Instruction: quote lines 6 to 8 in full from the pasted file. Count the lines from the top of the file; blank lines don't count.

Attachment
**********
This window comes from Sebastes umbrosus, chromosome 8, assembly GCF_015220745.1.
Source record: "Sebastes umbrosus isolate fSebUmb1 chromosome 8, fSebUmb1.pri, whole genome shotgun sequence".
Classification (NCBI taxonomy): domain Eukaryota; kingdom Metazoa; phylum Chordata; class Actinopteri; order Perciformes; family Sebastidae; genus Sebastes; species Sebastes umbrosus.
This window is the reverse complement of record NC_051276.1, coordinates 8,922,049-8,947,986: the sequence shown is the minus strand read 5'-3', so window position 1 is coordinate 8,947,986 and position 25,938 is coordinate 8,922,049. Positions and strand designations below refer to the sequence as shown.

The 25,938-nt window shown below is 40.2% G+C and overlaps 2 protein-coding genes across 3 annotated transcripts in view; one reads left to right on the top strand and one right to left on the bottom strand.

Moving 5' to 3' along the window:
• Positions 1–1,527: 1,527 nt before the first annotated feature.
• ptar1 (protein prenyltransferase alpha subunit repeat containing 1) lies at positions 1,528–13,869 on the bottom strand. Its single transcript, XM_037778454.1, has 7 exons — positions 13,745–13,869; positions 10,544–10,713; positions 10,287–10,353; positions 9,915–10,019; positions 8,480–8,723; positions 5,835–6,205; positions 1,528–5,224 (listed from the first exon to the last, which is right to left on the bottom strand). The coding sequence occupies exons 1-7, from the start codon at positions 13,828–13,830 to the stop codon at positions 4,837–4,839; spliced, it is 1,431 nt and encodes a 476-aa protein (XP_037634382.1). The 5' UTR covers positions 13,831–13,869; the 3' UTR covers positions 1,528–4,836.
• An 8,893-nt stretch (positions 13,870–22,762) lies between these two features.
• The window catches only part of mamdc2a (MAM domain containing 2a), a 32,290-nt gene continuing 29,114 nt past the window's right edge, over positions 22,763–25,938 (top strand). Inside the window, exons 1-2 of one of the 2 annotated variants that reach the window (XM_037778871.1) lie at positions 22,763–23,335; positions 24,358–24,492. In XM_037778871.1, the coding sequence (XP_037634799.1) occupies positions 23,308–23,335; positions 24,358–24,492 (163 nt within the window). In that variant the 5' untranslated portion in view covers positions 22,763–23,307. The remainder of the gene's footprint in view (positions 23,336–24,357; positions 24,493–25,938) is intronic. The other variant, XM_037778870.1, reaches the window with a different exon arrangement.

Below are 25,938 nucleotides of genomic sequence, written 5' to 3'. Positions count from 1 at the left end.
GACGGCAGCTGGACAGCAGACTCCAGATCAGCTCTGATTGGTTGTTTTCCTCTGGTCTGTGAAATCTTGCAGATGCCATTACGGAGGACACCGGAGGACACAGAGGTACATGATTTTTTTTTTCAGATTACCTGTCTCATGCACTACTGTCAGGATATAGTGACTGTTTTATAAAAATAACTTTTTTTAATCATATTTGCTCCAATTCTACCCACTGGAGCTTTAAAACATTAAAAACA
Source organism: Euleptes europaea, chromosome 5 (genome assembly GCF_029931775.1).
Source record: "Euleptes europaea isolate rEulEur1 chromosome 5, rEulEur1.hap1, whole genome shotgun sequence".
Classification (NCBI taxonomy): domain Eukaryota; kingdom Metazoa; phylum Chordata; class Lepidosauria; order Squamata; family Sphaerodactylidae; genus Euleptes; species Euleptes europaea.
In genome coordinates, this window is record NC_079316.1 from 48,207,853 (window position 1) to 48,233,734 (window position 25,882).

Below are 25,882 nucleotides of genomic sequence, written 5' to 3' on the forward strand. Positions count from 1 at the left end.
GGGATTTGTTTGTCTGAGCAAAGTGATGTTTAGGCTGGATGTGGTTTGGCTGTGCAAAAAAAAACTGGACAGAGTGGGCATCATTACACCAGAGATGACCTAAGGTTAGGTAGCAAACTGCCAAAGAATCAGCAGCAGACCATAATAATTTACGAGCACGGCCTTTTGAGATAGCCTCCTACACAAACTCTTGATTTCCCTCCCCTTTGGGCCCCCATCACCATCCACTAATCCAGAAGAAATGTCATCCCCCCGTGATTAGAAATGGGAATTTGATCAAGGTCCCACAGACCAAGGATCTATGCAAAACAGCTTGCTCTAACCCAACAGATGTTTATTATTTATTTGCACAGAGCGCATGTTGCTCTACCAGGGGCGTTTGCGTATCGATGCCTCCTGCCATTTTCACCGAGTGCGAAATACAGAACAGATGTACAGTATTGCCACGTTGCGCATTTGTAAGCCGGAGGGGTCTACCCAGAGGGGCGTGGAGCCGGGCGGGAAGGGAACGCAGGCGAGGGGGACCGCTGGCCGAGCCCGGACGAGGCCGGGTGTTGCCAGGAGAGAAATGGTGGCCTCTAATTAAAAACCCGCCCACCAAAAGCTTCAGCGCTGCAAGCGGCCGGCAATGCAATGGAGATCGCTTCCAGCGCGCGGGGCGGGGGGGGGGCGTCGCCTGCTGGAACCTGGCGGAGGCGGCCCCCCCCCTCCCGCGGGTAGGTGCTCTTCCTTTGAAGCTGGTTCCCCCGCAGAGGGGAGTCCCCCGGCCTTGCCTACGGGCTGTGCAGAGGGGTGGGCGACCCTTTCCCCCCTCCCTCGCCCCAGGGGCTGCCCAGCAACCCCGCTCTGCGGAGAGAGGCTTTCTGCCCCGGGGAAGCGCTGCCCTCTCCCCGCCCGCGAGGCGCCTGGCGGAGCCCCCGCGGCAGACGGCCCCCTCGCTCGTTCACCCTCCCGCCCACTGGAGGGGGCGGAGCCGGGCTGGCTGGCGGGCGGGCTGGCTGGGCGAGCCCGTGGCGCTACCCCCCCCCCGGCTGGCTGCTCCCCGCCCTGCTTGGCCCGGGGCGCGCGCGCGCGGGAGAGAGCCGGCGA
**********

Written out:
Moving 5' to 3' along the window:
• Positions 1–1,527: 1,527 nt before the first annotated feature.
• ptar1 (protein prenyltransferase alpha subunit repeat containing 1) lies at positions 1,528–13,869 on the bottom strand. Its single transcript, XM_037778454.1, has 7 exons — positions 13,745–13,869; positions 10,544–10,713; positions 10,287–10,353; positions 9,915–10,019; positions 8,480–8,723; positions 5,835–6,205; positions 1,528–5,224 (listed from the first exon to the last, which is right to left on the bottom strand). The coding sequence occupies exons 1-7, from the start codon at positions 13,828–13,830 to the stop codon at positions 4,837–4,839; spliced, it is 1,431 nt and encodes a 476-aa protein (XP_037634382.1). The 5' UTR covers positions 13,831–13,869; the 3' UTR covers positions 1,528–4,836.